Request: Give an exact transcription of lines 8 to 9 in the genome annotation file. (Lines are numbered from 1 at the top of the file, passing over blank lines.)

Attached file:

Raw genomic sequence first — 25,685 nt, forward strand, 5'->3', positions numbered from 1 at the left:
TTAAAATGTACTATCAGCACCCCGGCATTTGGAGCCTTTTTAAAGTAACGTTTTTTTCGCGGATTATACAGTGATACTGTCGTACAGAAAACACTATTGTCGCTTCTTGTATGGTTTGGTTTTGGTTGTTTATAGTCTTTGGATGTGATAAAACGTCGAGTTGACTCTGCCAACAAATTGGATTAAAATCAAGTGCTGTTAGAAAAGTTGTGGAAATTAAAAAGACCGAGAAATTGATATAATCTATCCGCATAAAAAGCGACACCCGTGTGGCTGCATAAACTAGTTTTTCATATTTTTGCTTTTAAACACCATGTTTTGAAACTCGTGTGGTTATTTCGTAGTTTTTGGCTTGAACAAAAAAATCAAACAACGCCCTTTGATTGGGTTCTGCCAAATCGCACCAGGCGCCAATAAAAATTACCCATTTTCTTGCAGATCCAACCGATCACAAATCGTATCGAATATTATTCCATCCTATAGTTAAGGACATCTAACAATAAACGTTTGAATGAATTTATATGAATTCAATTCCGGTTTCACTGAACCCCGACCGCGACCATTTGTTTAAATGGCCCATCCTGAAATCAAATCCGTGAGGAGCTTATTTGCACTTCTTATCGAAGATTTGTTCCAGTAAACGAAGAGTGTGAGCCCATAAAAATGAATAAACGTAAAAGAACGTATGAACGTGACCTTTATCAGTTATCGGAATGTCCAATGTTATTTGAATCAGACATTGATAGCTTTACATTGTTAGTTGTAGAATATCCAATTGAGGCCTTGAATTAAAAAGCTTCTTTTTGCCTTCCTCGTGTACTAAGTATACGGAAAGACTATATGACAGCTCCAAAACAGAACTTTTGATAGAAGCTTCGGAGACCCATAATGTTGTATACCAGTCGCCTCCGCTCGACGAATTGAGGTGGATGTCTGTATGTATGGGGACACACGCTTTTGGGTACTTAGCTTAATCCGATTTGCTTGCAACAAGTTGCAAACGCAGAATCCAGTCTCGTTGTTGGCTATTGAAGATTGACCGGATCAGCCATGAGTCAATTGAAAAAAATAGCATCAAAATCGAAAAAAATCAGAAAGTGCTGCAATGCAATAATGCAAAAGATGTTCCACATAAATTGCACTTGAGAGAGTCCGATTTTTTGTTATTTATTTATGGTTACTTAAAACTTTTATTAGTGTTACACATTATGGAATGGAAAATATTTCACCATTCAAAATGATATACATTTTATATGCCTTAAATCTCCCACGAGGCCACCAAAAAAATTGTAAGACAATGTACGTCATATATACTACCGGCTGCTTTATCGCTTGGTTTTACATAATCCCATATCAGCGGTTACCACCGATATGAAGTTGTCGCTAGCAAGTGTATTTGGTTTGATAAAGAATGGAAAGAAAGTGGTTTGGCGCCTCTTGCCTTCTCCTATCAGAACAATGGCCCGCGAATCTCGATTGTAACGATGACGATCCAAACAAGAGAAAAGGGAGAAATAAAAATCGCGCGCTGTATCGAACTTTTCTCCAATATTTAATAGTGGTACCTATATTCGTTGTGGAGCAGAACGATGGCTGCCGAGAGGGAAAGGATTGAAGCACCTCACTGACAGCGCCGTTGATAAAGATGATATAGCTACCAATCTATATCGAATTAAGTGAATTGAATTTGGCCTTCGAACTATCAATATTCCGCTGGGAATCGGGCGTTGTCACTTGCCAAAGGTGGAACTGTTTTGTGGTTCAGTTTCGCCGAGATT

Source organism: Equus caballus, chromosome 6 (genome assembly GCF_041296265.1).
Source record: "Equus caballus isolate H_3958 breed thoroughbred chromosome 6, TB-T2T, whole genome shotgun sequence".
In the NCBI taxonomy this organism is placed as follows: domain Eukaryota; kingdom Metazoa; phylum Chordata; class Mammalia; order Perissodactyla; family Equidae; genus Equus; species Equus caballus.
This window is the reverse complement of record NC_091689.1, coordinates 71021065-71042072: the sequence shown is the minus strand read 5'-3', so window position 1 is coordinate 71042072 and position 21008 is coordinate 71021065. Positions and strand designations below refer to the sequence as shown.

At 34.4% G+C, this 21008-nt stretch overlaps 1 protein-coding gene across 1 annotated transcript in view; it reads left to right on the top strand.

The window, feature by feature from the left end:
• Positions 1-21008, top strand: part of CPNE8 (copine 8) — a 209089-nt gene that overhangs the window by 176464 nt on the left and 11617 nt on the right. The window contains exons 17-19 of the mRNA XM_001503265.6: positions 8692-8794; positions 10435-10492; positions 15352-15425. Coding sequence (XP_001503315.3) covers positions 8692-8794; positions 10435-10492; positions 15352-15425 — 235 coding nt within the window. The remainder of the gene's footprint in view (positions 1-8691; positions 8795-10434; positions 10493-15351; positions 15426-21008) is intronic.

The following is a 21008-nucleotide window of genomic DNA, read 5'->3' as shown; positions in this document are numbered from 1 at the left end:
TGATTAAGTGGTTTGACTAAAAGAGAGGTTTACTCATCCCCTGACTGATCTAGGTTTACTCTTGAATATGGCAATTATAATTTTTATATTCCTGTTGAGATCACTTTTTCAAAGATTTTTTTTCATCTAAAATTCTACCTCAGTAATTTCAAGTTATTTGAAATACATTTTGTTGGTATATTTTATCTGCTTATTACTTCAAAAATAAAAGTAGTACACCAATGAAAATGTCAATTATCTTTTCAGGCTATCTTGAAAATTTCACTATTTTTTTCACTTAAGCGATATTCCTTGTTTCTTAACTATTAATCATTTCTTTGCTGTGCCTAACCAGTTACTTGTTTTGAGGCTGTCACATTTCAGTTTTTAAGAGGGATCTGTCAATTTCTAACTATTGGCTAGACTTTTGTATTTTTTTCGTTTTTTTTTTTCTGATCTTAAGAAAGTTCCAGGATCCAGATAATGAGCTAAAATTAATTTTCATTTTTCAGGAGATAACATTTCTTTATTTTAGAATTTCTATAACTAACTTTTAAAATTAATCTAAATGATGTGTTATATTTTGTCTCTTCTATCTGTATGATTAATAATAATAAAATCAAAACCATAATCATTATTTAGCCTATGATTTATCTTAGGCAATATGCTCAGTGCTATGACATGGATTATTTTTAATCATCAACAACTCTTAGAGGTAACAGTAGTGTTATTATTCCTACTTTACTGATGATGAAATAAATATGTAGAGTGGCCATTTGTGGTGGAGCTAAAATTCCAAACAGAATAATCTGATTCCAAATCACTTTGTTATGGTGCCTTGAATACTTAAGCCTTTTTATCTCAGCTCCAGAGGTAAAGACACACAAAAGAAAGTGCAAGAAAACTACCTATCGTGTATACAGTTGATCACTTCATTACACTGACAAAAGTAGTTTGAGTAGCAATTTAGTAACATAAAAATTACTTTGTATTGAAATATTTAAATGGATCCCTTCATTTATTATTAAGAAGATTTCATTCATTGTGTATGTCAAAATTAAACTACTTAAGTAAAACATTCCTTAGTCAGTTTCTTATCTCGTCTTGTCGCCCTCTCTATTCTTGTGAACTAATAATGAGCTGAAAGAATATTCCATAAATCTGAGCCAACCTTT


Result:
The window, feature by feature from the left end:
• Positions 1-21008, top strand: part of CPNE8 (copine 8) — a 209089-nt gene that overhangs the window by 176464 nt on the left and 11617 nt on the right. The window contains exons 17-19 of the mRNA XM_001503265.6: positions 8692-8794; positions 10435-10492; positions 15352-15425. Coding sequence (XP_001503315.3) covers positions 8692-8794; positions 10435-10492; positions 15352-15425 — 235 coding nt within the window. The remainder of the gene's footprint in view (positions 1-8691; positions 8795-10434; positions 10493-15351; positions 15426-21008) is intronic.